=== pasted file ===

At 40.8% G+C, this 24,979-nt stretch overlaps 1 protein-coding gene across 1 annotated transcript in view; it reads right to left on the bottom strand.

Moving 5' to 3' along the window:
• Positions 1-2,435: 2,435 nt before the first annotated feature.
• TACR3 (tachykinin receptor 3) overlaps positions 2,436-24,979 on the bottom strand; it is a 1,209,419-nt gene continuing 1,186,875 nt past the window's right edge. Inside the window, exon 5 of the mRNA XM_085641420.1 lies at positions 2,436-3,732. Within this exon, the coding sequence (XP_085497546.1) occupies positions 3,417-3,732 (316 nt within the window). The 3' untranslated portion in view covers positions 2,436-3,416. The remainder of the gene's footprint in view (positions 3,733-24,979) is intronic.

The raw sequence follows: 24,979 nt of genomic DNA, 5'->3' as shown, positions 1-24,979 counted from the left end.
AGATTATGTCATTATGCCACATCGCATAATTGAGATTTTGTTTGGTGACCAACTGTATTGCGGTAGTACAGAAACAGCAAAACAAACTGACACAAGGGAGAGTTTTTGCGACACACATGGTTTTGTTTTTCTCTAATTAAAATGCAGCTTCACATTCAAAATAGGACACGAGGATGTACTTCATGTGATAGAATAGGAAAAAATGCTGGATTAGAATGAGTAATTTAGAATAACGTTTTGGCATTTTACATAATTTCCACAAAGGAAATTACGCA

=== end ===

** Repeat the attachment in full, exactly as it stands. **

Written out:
At 40.8% G+C, this 24,979-nt stretch overlaps 1 protein-coding gene across 1 annotated transcript in view; it reads right to left on the bottom strand.

Moving 5' to 3' along the window:
• Positions 1-2,435: 2,435 nt before the first annotated feature.
• TACR3 (tachykinin receptor 3) overlaps positions 2,436-24,979 on the bottom strand; it is a 1,209,419-nt gene continuing 1,186,875 nt past the window's right edge. Inside the window, exon 5 of the mRNA XM_085641420.1 lies at positions 2,436-3,732. Within this exon, the coding sequence (XP_085497546.1) occupies positions 3,417-3,732 (316 nt within the window). The 3' untranslated portion in view covers positions 2,436-3,416. The remainder of the gene's footprint in view (positions 3,733-24,979) is intronic.

The raw sequence follows: 24,979 nt of genomic DNA, 5'->3' as shown, positions 1-24,979 counted from the left end.
AGATTATGTCATTATGCCACATCGCATAATTGAGATTTTGTTTGGTGACCAACTGTATTGCGGTAGTACAGAAACAGCAAAACAAACTGACACAAGGGAGAGTTTTTGCGACACACATGGTTTTGTTTTTCTCTAATTAAAATGCAGCTTCACATTCAAAATAGGACACGAGGATGTACTTCATGTGATAGAATAGGAAAAAATGCTGGATTAGAATGAGTAATTTAGAATAACGTTTTGGCATTTTACATAATTTCCACAAAGGAAATTACGCA